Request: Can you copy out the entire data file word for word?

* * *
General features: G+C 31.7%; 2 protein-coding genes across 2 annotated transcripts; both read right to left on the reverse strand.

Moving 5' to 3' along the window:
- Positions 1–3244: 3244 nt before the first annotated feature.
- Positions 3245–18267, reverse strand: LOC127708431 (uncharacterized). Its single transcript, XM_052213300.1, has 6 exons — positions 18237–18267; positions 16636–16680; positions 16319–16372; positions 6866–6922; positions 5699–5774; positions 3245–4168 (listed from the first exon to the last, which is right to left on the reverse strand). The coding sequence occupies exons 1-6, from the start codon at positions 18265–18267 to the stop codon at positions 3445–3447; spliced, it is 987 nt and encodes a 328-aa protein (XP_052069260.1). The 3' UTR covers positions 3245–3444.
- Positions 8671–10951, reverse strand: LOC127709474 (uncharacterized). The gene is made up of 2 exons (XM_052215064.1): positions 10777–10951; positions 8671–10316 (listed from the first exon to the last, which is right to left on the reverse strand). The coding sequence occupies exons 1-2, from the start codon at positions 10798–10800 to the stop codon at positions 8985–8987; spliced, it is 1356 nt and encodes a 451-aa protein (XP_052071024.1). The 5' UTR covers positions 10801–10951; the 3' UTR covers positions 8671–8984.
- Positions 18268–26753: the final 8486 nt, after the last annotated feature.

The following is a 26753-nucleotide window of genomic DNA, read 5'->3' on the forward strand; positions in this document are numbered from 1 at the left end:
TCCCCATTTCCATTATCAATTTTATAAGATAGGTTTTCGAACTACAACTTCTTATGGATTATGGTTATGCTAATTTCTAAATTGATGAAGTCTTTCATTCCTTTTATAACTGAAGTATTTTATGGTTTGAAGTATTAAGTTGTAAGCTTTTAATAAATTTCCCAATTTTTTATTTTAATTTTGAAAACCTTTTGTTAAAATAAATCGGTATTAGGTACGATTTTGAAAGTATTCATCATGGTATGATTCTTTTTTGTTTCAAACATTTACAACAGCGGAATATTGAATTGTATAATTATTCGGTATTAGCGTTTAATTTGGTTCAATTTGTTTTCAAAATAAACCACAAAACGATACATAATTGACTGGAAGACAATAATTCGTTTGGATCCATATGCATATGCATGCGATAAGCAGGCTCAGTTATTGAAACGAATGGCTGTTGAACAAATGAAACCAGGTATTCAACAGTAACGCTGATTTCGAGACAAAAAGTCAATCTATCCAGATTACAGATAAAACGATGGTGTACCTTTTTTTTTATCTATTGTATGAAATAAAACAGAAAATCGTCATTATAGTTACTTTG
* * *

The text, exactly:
General features: G+C 31.7%; 2 protein-coding genes across 2 annotated transcripts; both read right to left on the reverse strand.

Moving 5' to 3' along the window:
- Positions 1–3244: 3244 nt before the first annotated feature.
- Positions 3245–18267, reverse strand: LOC127708431 (uncharacterized). Its single transcript, XM_052213300.1, has 6 exons — positions 18237–18267; positions 16636–16680; positions 16319–16372; positions 6866–6922; positions 5699–5774; positions 3245–4168 (listed from the first exon to the last, which is right to left on the reverse strand). The coding sequence occupies exons 1-6, from the start codon at positions 18265–18267 to the stop codon at positions 3445–3447; spliced, it is 987 nt and encodes a 328-aa protein (XP_052069260.1). The 3' UTR covers positions 3245–3444.
- Positions 8671–10951, reverse strand: LOC127709474 (uncharacterized). The gene is made up of 2 exons (XM_052215064.1): positions 10777–10951; positions 8671–10316 (listed from the first exon to the last, which is right to left on the reverse strand). The coding sequence occupies exons 1-2, from the start codon at positions 10798–10800 to the stop codon at positions 8985–8987; spliced, it is 1356 nt and encodes a 451-aa protein (XP_052071024.1). The 5' UTR covers positions 10801–10951; the 3' UTR covers positions 8671–8984.
- Positions 18268–26753: the final 8486 nt, after the last annotated feature.

The following is a 26753-nucleotide window of genomic DNA, read 5'->3' on the forward strand; positions in this document are numbered from 1 at the left end:
TCCCCATTTCCATTATCAATTTTATAAGATAGGTTTTCGAACTACAACTTCTTATGGATTATGGTTATGCTAATTTCTAAATTGATGAAGTCTTTCATTCCTTTTATAACTGAAGTATTTTATGGTTTGAAGTATTAAGTTGTAAGCTTTTAATAAATTTCCCAATTTTTTATTTTAATTTTGAAAACCTTTTGTTAAAATAAATCGGTATTAGGTACGATTTTGAAAGTATTCATCATGGTATGATTCTTTTTTGTTTCAAACATTTACAACAGCGGAATATTGAATTGTATAATTATTCGGTATTAGCGTTTAATTTGGTTCAATTTGTTTTCAAAATAAACCACAAAACGATACATAATTGACTGGAAGACAATAATTCGTTTGGATCCATATGCATATGCATGCGATAAGCAGGCTCAGTTATTGAAACGAATGGCTGTTGAACAAATGAAACCAGGTATTCAACAGTAACGCTGATTTCGAGACAAAAAGTCAATCTATCCAGATTACAGATAAAACGATGGTGTACCTTTTTTTTTATCTATTGTATGAAATAAAACAGAAAATCGTCATTATAGTTACTTTG